Author’s Note: This story will contain spoilers if you haven’t seen the movie.
If you look at 1917 from a storytelling perspective, it’s a classic “Hero’s Journey.” Both men are torn from their regular lives to hastily embark on a journey of great importance. So important that 1600 lives are at stake.
Their journey takes them behind enemy lines, but they are not truly committed. Only Blake is committed right from the beginning — his brother’s life is at stake, too. But, when the German soldier stabs him instead of receiving help from him, and he subsequently dies of losing too much blood, Schofield is the one who becomes committed. His friend entrusts him with a dying wish to save his brother’s life.
The movie ends after Schofield successfully stops the attack. We go full circle when he tells Blake’s older brother about his death, gives him his belongings, and then walks over to a tree and sits at its base. This scene is reminiscent of the first scene, where we find Schofield seated in the same position.
We’ve seen these “Hero’s Journey” movies tons of times. Should I give you some quick examples? Here: Star Wars, Star Trek, Legend of Narnia, Lord of the Rings, The Matrix, etc.
What makes this movie different? What qualifies it to win a Golden Globe Best Dramatic Motion Picture award? Why could this movie’s success trigger a new age of film?
1917’s One Continuous Shot
One of the reasons this video works so well is its continuous one-shot. Aside from a valid blackout when Schofield is shot at the helm and loses consciousness, the camera seems to follow the characters without cutting frames in the entire movie.
Of course, this would never work in real-life filming, so it’s a testament to the post-production team’s talent to make these transitions seamless.
The power of a continuous shot is that we’re always in. There is no “context switch.” In regular movies, we would cut over to different characters and learn about their actions to progress the story.
In 1917, the ‘storyteller’ is the 3rd-person view without divine powers. We know what happens around our heroes, nothing more. We never cut away to view other characters.
One example of such storytelling I found in my fantasy readings (definitely not the only one but just the one from the top of my head) is The Chronicles of Amber. We never know what is happening in the rest of the world(s); we only follow our main character, Corwin.
That example is a good one because we’re talking about a kingdom, and those have court intrigue. In the Amber books, it happens utterly off-screen unless Corwin participates in it.
In 1917, what happened off-screen was World War I.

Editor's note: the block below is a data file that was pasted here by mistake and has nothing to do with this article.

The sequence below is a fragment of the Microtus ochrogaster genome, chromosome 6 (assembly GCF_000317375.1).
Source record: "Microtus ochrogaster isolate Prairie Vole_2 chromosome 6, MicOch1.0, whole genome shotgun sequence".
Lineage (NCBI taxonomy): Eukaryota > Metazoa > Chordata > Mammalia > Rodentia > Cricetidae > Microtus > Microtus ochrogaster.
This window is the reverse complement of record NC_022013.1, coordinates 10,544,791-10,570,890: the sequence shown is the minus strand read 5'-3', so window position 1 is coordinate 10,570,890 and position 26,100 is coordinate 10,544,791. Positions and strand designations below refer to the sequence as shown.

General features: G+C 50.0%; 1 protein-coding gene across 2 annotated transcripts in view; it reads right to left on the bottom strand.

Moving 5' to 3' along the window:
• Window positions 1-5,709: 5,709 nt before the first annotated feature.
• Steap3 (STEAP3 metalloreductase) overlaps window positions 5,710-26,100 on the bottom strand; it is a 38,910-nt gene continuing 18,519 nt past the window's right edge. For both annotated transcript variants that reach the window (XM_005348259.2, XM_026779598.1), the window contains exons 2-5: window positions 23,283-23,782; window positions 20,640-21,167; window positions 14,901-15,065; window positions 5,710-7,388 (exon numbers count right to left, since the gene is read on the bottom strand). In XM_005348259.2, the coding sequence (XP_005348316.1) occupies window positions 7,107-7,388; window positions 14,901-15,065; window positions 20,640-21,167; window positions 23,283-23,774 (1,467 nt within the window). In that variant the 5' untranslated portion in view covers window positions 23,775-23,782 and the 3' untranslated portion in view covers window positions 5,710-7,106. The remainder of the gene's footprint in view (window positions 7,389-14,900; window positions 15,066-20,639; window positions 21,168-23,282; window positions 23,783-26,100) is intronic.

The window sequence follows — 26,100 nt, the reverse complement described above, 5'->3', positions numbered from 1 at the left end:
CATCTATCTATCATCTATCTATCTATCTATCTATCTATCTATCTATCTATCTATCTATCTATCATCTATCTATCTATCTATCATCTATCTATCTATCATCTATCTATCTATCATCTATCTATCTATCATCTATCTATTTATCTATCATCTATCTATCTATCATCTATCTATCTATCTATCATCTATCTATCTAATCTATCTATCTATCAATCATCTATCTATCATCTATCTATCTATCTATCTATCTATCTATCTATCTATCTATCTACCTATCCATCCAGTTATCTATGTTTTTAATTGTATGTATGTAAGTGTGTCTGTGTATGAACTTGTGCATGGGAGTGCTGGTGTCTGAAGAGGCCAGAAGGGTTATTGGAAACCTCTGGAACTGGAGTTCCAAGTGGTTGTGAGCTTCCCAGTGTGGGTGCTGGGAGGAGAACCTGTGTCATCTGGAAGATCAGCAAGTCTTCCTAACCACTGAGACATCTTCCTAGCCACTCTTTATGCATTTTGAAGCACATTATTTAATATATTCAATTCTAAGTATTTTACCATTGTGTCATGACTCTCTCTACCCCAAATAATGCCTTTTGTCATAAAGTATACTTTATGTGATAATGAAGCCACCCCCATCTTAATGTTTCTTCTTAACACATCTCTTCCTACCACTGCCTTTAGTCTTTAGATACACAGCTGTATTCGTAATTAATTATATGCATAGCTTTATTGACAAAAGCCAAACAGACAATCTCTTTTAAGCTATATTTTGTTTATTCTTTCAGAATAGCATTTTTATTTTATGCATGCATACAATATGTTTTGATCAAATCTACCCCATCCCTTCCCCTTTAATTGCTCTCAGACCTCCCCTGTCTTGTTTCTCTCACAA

Steady Escalation of Events
The first main point of escalating the story was crossing into the German trenches and then triggering the bomb in the barracks.
The explosion hit Schofield the worst, and Blake saved his life. Once they leave the trenches and into enemy territory, the tension lowers, but we still follow them.
Then it escalates even further when Blake dies. And again, as Schofield penetrates a destroyed city and confronts a guard in a tower that almost kills him.
The climax is when Schofield tries to outrun the emerging soldiers to get to their commander’s booth to stop the attack.
During that entire time, we remain captivated by the string of events.
1917 is based on a true story by Sam Mendez’s grandfather.
Stories based on actual events are usually easier in the character design and decisions department. We only need to rely on the motivations of these real people. In Fiction movies, we invent new characters and need to work hard on breathing life and roundness into them.
They are already alive and round. We just need to record their actions.
Coupled with one-shot filming, this movie brought something new and creative to the cinema theater. There’s a stronger emotional connection to a character when their limited viewpoint binds us. It feels more human.
The one thing that directors and producers need to take away with them if they’re going to try this type of movie filming with fictional characters is this:
If we’re going to follow your characters for the entire movie — they better be believable.
Not only do I contribute my time and money to watch this movie, but these characters trap me with them for the entirety of it. What happens when they’re not well-written? I would probably leave the theater.
A Direction That Prioritizes Story Over Setting
One thing I loved about Sam Mendez’s direction in this film is that the setting was changed multiple times to serve the story better.
He and the crew talk about it in an IMDB Originals video, and they claim that they wanted to tell the best story. Anything that didn’t fit had to be changed.
That’s dedication, folks.
It fits in perfectly with one of the most basic rules of storytelling:
The story always comes first.
It doesn’t matter if the world is beautiful and you want to share it with everyone. It shouldn't be there if sharing it doesn’t advance the story.
The Future of Film
I think the combination of storytelling elements in 1917 with the one-shot approach has created a new type of movie.
This technique could apply to any genre. Fantasy, Sci-Fi, Drama, you name it! By creating well-written characters experiencing a Hero’s Journey, and using a one-shot type of filming to make this movie a reality, you could craft a more personal experience for the viewer.
The directors of these movies should always ensure the storytelling is up to par. A one-shot film will not work if the writing is terrible, and the characters are not believable or straight-up annoying. Here’s hoping that future executions of this filming method are at least as good as 1917.
I’m excited to see the movies that follow in 1917’s wake in 2020.
I have a feeling it will be an excellent year for the movies.